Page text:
Dr. Peter Heinbecker always wondered what would happen to his patient, Mike Valent, after the deeply disturbed man was transferred from the state mental hospital to prison.

Valent, he knew, was capable of terrible violence when in the grip of schizophrenic dementia. In 1987, he had murdered his grandmother in Price after the voices in his 19-year-old head told him to.But Valent, when properly medicated, posed little threat, said Heinbecker, a psychiatrist who has worked in the forensic ward at the Utah State Hospital in Provo for nearly two decades.

After the murder, Valent spent three years at the hospital and earned a job in its snack bar, where he was popular with patients and staff.

"I considered him my good friend," the doctor said.

Which, for Heinbecker, made Valent's death March 20 at the Utah State Prison, after 16 straight hours in a restraining chair and in the depths of his madness, all the more outrageous and unnecessary.

"It never would have happened had he remained here," Hein-beck-er said. "He never should have gone to prison in the first place.

"I have always realized that treatment out there for the mentally ill was terrible," he said. "It's brutal. . . . Their attitude is punishment. They're there to punish. They're not there to treat."

But Utah lawmakers decided, in the wake of the 1981 assassination attempt on President Reagan, that the criminally insane are criminals first and foremost, regardless of the role their illness may have played.

Civil libertarians, psychiatrists and attorneys have debated the issue ever since.

Valent's death, and prison officials' acknowledgment they have used the chair nearly 100 times on the mentally ill in the past 18 months, have focused attention on the treatment of an estimated 400 seriously mentally ill men and women who dwell behind prison bars.

The main prison in Draper has just 35 beds for the mentally ill in its hospital wing. Another 50 or so are at the state hospital.

To some degree, Heinbecker's concerns are shared by the American Civil Liberties Union and the Disability Law Center, which are looking into more than a dozen complaints by inmates who claim they were forcibly restrained in the chair or on a restraining board.

Physical restraints, they say, are used too often and efforts to calm patients with drugs and therapy are not used often enough.

Worse, there is evidence the chair is used for punishment, in violation of the prison's own policies. Department of Corrections spokesman Jack Ford had cited at least three instances in which inmates were restrained for hours after they flooded their cells.

It's not that restraining devices are never used elsewhere. But it appears the Utah prison is too quick to resort to what clinicians generally consider a last resort, said the law center's Linda Priebe.

The state mental hospital does not have a restraining chair. When restrained, patients are "four-pointed" in a bed under constant supervision.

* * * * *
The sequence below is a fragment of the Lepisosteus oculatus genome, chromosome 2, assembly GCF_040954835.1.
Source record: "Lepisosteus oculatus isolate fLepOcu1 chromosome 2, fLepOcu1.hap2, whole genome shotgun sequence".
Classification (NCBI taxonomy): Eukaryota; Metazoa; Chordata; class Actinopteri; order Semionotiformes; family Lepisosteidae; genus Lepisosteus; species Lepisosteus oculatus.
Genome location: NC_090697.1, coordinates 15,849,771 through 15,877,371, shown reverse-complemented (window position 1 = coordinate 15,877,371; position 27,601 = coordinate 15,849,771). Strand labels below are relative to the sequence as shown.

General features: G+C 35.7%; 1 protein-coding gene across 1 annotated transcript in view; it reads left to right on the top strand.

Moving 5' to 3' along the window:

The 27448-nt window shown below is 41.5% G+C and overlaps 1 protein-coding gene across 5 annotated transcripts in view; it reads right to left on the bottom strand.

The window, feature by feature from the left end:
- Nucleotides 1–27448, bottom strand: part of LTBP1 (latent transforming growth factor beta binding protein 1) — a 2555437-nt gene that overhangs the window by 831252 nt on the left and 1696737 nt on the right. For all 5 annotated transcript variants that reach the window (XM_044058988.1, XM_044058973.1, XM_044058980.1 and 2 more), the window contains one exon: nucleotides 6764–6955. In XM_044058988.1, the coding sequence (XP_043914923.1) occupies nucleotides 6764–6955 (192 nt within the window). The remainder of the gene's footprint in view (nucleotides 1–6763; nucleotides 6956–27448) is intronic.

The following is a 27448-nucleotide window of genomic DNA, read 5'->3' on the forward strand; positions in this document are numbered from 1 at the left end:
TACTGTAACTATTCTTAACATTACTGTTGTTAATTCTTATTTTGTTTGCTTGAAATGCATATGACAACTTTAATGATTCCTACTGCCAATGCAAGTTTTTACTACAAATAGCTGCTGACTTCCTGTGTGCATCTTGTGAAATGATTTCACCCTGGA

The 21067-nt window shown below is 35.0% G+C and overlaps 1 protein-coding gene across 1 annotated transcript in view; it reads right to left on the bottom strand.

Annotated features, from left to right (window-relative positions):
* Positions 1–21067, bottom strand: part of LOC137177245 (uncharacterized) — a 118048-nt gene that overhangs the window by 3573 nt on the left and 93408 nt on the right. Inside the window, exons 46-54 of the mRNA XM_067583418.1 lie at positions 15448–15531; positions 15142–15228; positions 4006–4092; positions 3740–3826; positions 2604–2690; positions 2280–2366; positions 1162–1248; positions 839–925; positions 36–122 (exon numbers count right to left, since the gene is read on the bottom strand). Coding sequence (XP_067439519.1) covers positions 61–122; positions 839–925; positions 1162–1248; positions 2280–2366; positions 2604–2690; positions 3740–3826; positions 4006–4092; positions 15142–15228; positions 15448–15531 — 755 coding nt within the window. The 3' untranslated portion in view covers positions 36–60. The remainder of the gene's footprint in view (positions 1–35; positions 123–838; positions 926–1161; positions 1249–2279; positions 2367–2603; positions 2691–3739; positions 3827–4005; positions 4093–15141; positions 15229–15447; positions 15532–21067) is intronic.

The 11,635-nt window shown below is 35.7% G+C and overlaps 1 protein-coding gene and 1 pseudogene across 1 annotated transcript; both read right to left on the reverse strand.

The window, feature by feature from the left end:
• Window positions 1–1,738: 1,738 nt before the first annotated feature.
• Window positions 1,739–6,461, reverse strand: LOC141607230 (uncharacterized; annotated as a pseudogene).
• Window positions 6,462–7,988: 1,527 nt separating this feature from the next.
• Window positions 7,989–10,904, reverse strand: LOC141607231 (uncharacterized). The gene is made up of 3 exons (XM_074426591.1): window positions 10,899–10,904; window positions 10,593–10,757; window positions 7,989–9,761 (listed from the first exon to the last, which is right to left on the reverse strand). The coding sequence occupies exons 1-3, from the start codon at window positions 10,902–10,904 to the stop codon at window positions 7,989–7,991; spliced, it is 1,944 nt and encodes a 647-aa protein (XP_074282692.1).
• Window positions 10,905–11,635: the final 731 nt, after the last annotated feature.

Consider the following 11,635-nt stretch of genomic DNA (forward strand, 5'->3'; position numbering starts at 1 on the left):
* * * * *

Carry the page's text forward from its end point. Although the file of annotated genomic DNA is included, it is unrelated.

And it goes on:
The hospital used restraints on its 76-patient forensic ward 31 times on seven patients in the past three months, said spokeswoman Janina Chilton. Each instance lasted no more than four hours, and one particularly disturbed patient accounted for more than half of them.

Ford said prison inmates have been "chaired" for as long as four or five days on end. The ACLU and DLC are cooperating on a planned lawsuit by an inmate who was strapped to a table for three months.

Corrections attorney Frank Mylar disputes any assertion that mentally ill inmates are abused, misdiagnosed or otherwise ill-treated at Utah State Prison. He said a federal decree makes forced drugging of inmates impractical.

And he defends the use of restraining devices, arguing that prison officials must have some way of dealing with abusive or dangerous inmates. Even so, he announced that the prison would discontinue use of the chair pending a policy review. Violent or self-destructive inmates will continue to be tied to restraining boards as the need arises, Mylar said.

But Mylar added that critics have to keep in mind the role of corrections, which, frankly, involves punishment of inmates.

"They're confined for punishment purposes," he said. "But there is also the rehabilitation and treatment goals, and there's the trying to help them to function within the system.

"If someone is out of control, it may make sense sometime to . . . use some means to restrain," Mylar said.

Physical restraints are often the only option available at the prison since therapeutic remedies are limited by a 1981 federal court consent decree setting out specific circumstances when inmates can be force-medicated, Mylar said.

Mylar and other Corrections officials maintain the order is so cumbersome and poorly constructed it makes it virtually impossible for prison doctors to medicate an inmate without consent. The department has filed a petition with the court to have the decree vacated.

But Priebe, the DLC lawyer who specializes in mental-health issues, says Mylar and the prison are laboring under a narrow and misguided reading of the decree. They are confusing short-term, emergency treatment - clearly provided for in the decree - with a later decision to seek long-term, forced medication.